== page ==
Asthma is a condition in which a person’s airways narrow and swell and produce extra mucus. This can make breathing difficult and trigger coughing, wheezing and shortness of breath. Asthma can be diagnosed at any stage of life, but is often discovered in early childhood. Some asthma is genetic, while some is allergy- or exercise-induced. Asthma can be controlled with the use of preventive or maintenance inhalers and severe asthmatics often also carry rescue inhalers and epi-pens.
New research indicated that asthma has been associated with a prolonged time to pregnancy and a decreased birth rate in a new clinical observation study. Published in the European Respiratory Journal, the research adds to previous studies that have identified a link between asthma and fertility. The evidence so far has been conflicting and many of the studies have either relied on data from questionnaires or small sample sizes.
The current study investigated 245 women with unexplained fertility problems aged between 23 and 45 years. They underwent asthma and allergy testing and questionnaires during their fertility treatment. 96 women in the study had either an existing doctor’s diagnosis of asthma or were diagnosed with asthma when they entered the study.
The researchers monitored the women during their fertility treatment for a minimum of 12 months, until they had a successful pregnancy, stopped treatment or the observation ended. Of course, not every woman experienced successful pregnancy or any pregnancy.
The results found that the median total time to pregnancy was 32.2 months in non-asthmatic women and 55.6 months in those with asthma. Women with asthma also had fewer successful conceptions: 39.6% achieved pregnancy in the asthmatic women compared with 60.4% in the women without asthma. The results also found this trend was more apparent as the women got older. This indicates that women with asthma get pregnant less frequently and take more time to achieve a pregnancy than do women who have never been diagnosed with asthma.
One of the researchers notes that this finding in a clinical trial setting adds new weight to the epidemiological evidence suggesting a link between asthma and fertility. We have seen here that asthma seems to have a negative influence on fertility as it increases time to pregnancy and even more so with age.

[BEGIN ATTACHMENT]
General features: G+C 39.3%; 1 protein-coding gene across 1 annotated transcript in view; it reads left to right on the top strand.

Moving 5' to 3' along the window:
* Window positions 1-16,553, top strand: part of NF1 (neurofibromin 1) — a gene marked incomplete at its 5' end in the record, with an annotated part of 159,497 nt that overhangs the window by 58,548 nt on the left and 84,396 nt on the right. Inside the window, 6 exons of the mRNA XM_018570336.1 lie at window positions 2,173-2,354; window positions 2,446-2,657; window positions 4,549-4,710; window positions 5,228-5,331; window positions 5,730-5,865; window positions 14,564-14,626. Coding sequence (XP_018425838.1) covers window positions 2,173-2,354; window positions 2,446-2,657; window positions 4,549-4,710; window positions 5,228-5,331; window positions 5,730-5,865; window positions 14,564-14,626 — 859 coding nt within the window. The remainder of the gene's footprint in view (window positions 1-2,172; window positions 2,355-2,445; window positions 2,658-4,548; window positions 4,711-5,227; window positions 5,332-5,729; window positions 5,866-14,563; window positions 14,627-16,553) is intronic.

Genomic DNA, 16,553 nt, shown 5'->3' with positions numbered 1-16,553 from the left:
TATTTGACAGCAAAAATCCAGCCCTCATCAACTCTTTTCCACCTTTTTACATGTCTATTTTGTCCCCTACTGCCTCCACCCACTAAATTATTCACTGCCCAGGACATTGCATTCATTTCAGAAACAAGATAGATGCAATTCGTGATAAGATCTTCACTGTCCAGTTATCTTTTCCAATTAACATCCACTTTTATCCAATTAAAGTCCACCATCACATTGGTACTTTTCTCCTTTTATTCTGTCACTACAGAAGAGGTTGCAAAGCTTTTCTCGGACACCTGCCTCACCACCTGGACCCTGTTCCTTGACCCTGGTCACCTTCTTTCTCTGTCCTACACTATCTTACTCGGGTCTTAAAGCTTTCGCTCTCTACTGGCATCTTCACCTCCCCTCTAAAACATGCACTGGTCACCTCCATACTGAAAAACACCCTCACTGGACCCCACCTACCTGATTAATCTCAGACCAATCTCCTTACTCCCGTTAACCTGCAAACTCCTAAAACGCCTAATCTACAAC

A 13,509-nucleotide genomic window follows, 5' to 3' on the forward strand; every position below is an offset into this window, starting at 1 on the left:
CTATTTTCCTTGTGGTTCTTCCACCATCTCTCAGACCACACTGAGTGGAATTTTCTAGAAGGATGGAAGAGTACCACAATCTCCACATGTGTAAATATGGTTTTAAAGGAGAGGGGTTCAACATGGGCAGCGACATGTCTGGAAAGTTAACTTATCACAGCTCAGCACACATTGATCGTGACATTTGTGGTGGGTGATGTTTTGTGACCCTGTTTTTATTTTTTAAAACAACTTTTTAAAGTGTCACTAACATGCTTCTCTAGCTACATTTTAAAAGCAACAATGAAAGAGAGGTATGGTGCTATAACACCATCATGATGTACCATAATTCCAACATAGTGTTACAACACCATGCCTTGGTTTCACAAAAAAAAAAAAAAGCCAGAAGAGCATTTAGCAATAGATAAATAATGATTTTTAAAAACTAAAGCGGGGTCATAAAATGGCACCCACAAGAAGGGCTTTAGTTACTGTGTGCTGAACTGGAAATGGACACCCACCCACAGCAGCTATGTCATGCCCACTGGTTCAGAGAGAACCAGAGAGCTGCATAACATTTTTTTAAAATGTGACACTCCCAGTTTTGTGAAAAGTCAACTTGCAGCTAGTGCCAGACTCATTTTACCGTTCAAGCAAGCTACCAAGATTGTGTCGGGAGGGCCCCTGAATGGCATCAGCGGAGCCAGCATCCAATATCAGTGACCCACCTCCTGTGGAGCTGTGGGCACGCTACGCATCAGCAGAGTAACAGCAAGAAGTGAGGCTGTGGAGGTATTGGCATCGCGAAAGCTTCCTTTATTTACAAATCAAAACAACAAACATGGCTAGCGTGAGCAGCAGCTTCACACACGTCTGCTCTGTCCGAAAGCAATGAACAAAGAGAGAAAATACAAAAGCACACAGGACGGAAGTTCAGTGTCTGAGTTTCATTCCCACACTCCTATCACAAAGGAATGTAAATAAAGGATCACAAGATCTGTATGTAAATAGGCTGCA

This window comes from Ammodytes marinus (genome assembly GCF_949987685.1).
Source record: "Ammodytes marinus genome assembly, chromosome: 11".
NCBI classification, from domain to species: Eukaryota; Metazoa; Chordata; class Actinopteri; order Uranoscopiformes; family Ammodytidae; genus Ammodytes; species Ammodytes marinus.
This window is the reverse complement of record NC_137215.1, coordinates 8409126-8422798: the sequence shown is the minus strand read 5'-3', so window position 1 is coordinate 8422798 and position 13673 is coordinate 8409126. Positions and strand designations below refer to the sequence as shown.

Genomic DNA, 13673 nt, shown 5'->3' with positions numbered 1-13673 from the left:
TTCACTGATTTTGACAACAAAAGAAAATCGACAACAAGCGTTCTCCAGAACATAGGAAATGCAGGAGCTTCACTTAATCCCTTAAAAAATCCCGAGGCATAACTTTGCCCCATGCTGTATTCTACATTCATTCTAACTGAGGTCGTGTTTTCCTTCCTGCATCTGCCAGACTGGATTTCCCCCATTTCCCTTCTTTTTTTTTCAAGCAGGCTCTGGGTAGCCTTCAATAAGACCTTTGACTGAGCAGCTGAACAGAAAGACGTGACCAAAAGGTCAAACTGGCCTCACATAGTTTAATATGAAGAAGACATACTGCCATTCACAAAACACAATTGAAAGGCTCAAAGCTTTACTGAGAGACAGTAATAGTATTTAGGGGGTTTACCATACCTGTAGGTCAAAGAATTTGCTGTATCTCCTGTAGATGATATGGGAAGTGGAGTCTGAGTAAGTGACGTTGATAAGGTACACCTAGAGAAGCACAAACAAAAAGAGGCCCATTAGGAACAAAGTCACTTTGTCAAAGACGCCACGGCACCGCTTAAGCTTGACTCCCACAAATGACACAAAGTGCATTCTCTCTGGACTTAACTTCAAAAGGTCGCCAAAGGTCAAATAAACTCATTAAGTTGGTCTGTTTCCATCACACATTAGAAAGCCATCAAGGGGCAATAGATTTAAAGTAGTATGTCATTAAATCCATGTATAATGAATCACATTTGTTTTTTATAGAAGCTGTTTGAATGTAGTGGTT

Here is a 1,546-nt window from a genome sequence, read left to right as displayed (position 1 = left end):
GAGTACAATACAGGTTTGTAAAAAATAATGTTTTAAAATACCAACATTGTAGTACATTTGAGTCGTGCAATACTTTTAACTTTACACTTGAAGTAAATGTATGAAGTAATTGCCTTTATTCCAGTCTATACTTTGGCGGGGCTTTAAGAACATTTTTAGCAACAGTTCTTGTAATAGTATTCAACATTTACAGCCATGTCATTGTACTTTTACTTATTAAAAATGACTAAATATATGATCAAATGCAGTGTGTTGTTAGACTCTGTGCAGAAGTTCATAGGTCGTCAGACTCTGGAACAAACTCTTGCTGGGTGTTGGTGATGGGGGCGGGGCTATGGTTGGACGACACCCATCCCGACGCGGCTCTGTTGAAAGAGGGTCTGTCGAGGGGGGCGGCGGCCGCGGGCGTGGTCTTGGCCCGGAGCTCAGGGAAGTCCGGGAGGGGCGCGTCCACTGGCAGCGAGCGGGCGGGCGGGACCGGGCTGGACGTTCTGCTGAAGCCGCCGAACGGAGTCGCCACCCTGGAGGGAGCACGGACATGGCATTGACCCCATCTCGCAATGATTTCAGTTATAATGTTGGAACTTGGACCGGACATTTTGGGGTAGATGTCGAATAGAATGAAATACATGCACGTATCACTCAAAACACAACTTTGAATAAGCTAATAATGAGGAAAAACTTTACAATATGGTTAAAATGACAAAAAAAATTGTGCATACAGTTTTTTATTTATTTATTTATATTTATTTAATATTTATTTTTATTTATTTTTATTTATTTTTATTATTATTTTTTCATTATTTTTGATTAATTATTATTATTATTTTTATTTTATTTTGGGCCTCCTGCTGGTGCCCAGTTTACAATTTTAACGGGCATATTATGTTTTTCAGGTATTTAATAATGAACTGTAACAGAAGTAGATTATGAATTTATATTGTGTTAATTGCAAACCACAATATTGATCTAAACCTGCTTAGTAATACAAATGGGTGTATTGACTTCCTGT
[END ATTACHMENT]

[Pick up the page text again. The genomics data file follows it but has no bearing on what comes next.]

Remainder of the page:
What’s unclear is any kind of causation. Asthma itself is linked with obesity, so perhaps it’s weight that makes the difference. Or perhaps the asthma treatments impede fertility. In any event, the researchers recommend that women undergo extensive treatment to control their asthma before attempting to get pregnant, as it appears that managing asthma and attempting pregnancy concurrently present challenges.
If you have asthma and think it may be contributing to your infertility, contact Dr. Chamoun at Viera Fertility Center today. We have successfully helped women with asthma achieve pregnancy and we would be happy to work with you on your specific goals for your health and your family.
Asthma itself doesn’t have to signal the end of your fertility journey, but perhaps signals the beginning. If you’ve been trying to conceive for 12 months, it could be that you’re on the timetable of an asthmatic patient where 55 months was the average. It could also be that fertility treatment in the mean time can speed that process and ensure that you’re having the most successful pregnancy possible when waiting 5 years doesn’t seem wise.
If you’re questioning whether fertility treatment is right for you and your specific medical scenario, contact the office of Dr. Chamoun today. We’ve got the resources to identify the source of your fertility challenges, and the know-how to devise a plan of action that will be most effective for you in meeting your family planning dreams.
European Lung Foundation. (2016, February 12). Asthma linked to an increased time to pregnancy. ScienceDaily. Retrieved February 15, 2016 from www.sciencedaily.com/releases/2016/02/160212091624.htm